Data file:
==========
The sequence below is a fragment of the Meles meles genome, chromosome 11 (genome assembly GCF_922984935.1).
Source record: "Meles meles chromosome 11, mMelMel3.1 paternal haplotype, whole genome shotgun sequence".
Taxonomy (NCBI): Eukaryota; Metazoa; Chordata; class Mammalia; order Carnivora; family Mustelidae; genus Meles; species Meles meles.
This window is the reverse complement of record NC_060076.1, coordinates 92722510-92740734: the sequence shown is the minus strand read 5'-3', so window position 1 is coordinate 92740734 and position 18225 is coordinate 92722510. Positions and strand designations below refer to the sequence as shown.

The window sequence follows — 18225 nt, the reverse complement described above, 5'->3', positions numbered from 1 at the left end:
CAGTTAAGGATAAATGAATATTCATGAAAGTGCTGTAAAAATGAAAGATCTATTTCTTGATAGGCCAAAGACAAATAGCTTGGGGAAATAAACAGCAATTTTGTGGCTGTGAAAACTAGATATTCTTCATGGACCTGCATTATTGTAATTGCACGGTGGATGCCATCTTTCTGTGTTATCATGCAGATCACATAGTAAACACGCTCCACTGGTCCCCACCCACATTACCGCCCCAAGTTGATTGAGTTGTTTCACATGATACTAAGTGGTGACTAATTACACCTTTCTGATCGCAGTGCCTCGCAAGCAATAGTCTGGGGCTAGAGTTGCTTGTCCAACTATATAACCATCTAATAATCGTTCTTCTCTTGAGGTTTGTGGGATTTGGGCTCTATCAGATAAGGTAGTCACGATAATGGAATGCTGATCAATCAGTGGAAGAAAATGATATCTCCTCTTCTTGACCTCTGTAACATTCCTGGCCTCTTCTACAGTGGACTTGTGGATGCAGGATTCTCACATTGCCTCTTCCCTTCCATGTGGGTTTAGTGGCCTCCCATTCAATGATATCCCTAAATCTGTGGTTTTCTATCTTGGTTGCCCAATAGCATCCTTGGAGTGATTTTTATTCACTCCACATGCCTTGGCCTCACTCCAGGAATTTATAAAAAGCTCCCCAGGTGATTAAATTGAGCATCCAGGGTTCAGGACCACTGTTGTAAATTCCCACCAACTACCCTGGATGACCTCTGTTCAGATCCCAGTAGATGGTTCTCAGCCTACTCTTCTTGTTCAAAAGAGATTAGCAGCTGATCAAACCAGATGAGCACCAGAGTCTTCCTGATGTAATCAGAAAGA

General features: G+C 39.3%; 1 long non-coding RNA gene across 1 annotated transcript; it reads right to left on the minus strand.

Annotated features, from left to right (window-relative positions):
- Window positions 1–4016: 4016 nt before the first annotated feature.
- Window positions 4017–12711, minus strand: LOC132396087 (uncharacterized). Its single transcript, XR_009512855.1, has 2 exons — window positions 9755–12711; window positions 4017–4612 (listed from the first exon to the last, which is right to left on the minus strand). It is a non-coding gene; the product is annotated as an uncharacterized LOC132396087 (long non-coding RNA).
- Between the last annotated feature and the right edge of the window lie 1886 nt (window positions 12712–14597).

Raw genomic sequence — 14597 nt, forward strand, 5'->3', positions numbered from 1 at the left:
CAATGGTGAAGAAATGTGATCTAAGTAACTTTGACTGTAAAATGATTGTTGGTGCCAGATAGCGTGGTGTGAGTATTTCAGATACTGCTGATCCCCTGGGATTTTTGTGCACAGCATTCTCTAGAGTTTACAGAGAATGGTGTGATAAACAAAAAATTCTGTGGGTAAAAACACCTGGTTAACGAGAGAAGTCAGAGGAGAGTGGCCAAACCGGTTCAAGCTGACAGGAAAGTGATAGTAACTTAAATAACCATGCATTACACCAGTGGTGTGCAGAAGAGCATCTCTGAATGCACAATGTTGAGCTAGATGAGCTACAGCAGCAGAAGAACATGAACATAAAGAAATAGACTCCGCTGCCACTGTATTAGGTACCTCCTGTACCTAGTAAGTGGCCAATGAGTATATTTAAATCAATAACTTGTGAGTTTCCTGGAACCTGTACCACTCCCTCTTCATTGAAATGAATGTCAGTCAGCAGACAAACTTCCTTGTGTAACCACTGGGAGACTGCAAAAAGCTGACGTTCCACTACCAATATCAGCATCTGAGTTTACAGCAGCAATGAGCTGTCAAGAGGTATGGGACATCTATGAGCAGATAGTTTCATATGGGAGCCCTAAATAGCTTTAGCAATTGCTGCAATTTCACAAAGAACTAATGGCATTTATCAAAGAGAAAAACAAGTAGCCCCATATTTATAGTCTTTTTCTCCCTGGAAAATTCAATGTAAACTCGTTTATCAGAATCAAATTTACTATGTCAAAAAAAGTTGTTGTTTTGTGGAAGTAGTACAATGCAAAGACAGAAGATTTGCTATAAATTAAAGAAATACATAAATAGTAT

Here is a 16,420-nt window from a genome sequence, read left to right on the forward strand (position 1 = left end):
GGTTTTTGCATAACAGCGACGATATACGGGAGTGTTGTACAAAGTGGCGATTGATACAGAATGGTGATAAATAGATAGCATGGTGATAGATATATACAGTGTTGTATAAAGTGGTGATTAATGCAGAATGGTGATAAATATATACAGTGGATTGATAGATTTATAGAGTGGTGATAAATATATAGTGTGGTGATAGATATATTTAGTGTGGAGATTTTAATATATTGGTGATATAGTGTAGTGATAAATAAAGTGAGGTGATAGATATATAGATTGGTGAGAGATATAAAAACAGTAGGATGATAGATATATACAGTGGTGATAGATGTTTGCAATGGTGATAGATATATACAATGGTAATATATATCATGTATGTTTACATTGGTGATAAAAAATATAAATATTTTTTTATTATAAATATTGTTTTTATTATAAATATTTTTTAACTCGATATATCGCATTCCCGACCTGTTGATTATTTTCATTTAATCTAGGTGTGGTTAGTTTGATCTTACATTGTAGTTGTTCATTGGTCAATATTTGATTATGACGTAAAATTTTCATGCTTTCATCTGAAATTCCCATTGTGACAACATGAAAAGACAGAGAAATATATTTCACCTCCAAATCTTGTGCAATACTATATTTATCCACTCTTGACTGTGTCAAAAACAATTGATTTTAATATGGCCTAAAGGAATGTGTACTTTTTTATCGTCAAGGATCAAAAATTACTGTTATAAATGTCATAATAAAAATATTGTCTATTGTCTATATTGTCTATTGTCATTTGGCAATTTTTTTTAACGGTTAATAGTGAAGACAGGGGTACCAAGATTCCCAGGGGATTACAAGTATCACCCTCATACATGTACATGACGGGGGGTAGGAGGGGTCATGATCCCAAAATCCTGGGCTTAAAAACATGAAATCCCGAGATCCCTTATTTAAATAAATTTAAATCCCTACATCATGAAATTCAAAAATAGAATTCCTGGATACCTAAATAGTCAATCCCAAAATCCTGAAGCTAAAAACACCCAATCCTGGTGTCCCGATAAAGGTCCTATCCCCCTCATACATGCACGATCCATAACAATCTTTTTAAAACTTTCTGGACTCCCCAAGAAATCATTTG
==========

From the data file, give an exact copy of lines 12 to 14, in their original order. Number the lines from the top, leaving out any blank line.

Raw genomic sequence — 14597 nt, forward strand, 5'->3', positions numbered from 1 at the left:
CAATGGTGAAGAAATGTGATCTAAGTAACTTTGACTGTAAAATGATTGTTGGTGCCAGATAGCGTGGTGTGAGTATTTCAGATACTGCTGATCCCCTGGGATTTTTGTGCACAGCATTCTCTAGAGTTTACAGAGAATGGTGTGATAAACAAAAAATTCTGTGGGTAAAAACACCTGGTTAACGAGAGAAGTCAGAGGAGAGTGGCCAAACCGGTTCAAGCTGACAGGAAAGTGATAGTAACTTAAATAACCATGCATTACACCAGTGGTGTGCAGAAGAGCATCTCTGAATGCACAATGTTGAGCTAGATGAGCTACAGCAGCAGAAGAACATGAACATAAAGAAATAGACTCCGCTGCCACTGTATTAGGTACCTCCTGTACCTAGTAAGTGGCCAATGAGTATATTTAAATCAATAACTTGTGAGTTTCCTGGAACCTGTACCACTCCCTCTTCATTGAAATGAATGTCAGTCAGCAGACAAACTTCCTTGTGTAACCACTGGGAGACTGCAAAAAGCTGACGTTCCACTACCAATATCAGCATCTGAGTTTACAGCAGCAATGAGCTGTCAAGAGGTATGGGACATCTATGAGCAGATAGTTTCATATGGGAGCCCTAAATAGCTTTAGCAATTGCTGCAATTTCACAAAGAACTAATGGCATTTATCAAAGAGAAAAACAAGTAGCCCCATATTTATAGTCTTTTTCTCCCTGGAAAATTCAATGTAAACTCGTTTATCAGAATCAAATTTACTATGTCAAAAAAAGTTGTTGTTTTGTGGAAGTAGTACAATGCAAAGACAGAAGATTTGCTATAAATTAAAGAAATACATAAATAGTAT

Here is a 16,420-nt window from a genome sequence, read left to right on the forward strand (position 1 = left end):